2. Big Gary, you gave me the best laugh of all day. “More cowbell”. Reminds me of the two all time best SNL skits ever: “Cowbell” and “The Colonel” coming home to his Southern plantation from the Civil War. Need I say more?

  23. I have no problems with the song itself, which is a great old challenge/invitation hymn. (By the way, the late, distinguished classical choral composer and arranger John Ness Beck wrote an absolutely gorgeous arrangement of it.) But this was seriously awful, and the story is about the most hackneyed tale imaginable. Spare us the choked-back tears, too — it’s lousy acting and even worse preaching. 😡

  24. Now I’ve got “Coming Home” by Phil Collins stuck in my head. Picture this fundy singing group singing a piano version only of that song.

  25. I remember the song. I just don’t know what to do with that narration. I laughed near-hysterically at first, then I started feeling bad for the guy. The Alabama education system did not serve him well.

  26. Can we get a Alvin Martinez video posted?? I’m guessing Darrell isn’t a fan of Martinez.

  27. Groan. I do remember the song. I remember the story. The music continues while the preacher preachers.

    I have never been one who wanted to do the public confessions. I have always felt dirtier going up to “the altar” than staying in my pew and talking to the Lord there. Someone coming up to you to “pray with you,” almost like a spiritual voyeur!

    And how many altar calls are made in a church supposedly full of “saved” people. But the preacher has to pour it on just in case someone doubts just a little bit.

    The service gets so mushy you almost feel guilt by association! And the guilt trip works, especially when you see people coming to the front who are ministers in the church and who probably live exemplary lives.

    For me, the confession of sin in the Episcopal service is quite sufficient. I know my sins. I want to get past the repenting to the part where I am in fellowship again through the sacrifice of Christ.

    Fundies leave you repenting at the altar. The service never takes you to the level of grace given and fellowship restored.

    1. Exactly! – “Satan is keeping you at your seat – just make that first step and say no to Satan …etc”
      Where does the victory come in – because the next week it’s the same thing all over again. When do we get on with life? 😛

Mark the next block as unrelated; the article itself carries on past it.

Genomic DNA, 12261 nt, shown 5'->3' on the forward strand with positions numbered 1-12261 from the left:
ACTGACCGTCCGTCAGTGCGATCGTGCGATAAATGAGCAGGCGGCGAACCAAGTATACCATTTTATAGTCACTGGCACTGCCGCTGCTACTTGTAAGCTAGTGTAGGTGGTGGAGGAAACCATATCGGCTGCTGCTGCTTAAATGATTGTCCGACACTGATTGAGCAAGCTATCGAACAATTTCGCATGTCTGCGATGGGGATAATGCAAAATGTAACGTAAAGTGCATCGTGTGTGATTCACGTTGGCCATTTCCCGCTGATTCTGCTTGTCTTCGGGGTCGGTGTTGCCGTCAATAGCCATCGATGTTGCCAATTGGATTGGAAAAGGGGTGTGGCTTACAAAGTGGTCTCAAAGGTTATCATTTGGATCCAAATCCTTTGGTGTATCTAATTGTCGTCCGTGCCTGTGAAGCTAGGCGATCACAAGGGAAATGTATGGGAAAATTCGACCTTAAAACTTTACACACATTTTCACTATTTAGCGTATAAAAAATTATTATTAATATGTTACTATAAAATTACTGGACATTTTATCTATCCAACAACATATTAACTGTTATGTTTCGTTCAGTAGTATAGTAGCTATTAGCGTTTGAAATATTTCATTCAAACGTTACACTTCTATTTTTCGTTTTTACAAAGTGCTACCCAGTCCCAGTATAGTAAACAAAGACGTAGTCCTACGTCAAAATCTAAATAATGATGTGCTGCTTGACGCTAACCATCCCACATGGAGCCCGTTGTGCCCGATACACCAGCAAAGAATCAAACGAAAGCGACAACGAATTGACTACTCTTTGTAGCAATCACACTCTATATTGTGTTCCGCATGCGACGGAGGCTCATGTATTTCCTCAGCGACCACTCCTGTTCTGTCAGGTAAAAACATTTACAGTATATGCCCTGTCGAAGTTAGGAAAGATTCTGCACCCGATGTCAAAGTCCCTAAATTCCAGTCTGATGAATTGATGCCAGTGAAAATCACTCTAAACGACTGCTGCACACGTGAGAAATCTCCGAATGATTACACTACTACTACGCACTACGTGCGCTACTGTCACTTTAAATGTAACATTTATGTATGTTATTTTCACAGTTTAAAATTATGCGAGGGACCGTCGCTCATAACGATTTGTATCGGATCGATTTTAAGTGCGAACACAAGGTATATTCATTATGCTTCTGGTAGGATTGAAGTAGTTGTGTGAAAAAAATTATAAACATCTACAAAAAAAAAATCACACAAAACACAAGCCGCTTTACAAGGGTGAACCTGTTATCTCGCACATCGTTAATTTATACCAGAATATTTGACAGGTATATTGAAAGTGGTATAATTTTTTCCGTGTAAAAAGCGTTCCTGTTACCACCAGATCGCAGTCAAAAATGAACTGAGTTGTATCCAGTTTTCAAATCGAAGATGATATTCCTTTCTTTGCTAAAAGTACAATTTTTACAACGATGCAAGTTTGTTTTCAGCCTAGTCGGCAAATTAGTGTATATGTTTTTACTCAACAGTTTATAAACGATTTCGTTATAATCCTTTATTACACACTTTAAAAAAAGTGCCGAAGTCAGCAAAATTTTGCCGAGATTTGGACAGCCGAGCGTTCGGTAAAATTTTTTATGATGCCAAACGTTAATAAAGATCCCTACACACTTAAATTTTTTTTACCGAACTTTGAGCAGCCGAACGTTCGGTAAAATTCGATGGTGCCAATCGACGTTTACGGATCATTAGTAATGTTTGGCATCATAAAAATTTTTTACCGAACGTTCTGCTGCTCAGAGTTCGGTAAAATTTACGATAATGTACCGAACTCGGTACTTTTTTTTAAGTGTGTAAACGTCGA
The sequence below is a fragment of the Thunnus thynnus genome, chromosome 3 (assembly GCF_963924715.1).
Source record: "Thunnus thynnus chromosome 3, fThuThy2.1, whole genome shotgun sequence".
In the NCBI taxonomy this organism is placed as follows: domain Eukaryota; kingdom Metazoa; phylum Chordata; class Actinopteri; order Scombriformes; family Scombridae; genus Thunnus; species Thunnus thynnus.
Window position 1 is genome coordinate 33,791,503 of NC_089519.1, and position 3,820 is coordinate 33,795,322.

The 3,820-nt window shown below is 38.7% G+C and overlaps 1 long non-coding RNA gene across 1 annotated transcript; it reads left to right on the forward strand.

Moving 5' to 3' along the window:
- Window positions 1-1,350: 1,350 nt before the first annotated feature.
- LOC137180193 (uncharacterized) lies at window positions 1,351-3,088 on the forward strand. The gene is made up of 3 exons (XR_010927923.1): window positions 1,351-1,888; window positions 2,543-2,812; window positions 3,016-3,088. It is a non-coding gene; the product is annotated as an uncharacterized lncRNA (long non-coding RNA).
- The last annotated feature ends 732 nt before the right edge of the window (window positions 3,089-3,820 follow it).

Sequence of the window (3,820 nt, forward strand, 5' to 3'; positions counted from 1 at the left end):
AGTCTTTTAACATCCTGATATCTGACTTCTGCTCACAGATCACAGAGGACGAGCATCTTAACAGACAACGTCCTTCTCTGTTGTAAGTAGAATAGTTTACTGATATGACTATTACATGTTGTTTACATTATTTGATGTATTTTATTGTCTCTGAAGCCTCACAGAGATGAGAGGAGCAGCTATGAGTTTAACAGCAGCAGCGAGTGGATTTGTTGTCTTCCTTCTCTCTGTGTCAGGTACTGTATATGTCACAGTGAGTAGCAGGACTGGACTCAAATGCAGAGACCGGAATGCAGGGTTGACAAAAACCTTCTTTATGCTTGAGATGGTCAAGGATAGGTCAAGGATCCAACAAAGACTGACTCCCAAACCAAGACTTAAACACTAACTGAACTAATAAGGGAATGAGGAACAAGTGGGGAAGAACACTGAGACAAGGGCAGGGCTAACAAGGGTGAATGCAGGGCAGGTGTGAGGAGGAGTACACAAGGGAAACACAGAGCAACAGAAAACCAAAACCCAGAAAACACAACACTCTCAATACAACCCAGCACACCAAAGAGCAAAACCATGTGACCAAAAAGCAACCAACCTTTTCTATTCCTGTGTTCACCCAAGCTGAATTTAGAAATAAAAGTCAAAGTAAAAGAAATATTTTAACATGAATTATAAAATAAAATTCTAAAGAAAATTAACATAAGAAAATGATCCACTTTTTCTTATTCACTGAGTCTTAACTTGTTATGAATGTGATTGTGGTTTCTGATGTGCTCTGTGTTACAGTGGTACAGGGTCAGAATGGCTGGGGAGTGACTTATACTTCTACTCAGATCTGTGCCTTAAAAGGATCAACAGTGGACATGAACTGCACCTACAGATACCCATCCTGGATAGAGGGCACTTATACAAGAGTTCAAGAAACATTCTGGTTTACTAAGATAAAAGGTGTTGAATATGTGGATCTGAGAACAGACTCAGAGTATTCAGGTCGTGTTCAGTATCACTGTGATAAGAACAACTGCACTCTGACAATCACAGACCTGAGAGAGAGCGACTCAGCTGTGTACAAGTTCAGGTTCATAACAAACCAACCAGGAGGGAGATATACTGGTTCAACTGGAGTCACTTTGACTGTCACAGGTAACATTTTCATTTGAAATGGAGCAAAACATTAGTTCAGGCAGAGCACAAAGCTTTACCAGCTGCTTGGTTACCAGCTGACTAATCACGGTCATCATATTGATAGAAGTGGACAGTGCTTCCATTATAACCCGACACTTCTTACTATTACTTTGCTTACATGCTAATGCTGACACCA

28. This! “Fundies leave you repenting at the altar. The service never takes you to the level of grace given.”

    And the number of souls at the altar can become a measuring success of the pastor’s success, even though the response to the invitation is frequently manipulated.

    I heard a pastor say during an altar call that his wife was “dealing” with someone and realize she was likely sharing scripture and praying. However, “dealing” is the role of the Holy Spirit!

  29. I remember a similar story in my dad’s Sword of the Lord book of preacher stories, but it was a prisoner on his way home & he asked for a lantern to be lit.

    Well, that old tree was hung with lanterns on every branch!

  30. What is it about fundamentalist music? I mean, a kid with a ipad cansound better than that! What happened to timing, pitch, and general musicality? I would really like to take a roto-rooter to someone’s nasal passages. I have heard sick cows with better vocal quality.

    1. They believe in making a joyful noise. Really, who needs to practice to do something well when you have all this “spirit”?

      If you were to talk to people about the “heavenly choir” they expect to be a part of, you would see they don’t expect to practice, they expect they will be experts and in unison immediately.

      Then again, their idea of what goes on in “the throne room” is appalling. They have this strange idea that “coming boldly before the throne of grace” means that one can interrupt the proceedings and ceremonies of the Court. Isaiah and Revelation demonstrate that those who come into the Throne Room must participate in Throne Room activities.

      Heaven will not be their anarchy of selfishness as God interrupts His Business to meet every petty request.

      Then again, I don’t expect Heaven to be a repeat of an oriental throne room with their customs. But that is another matter.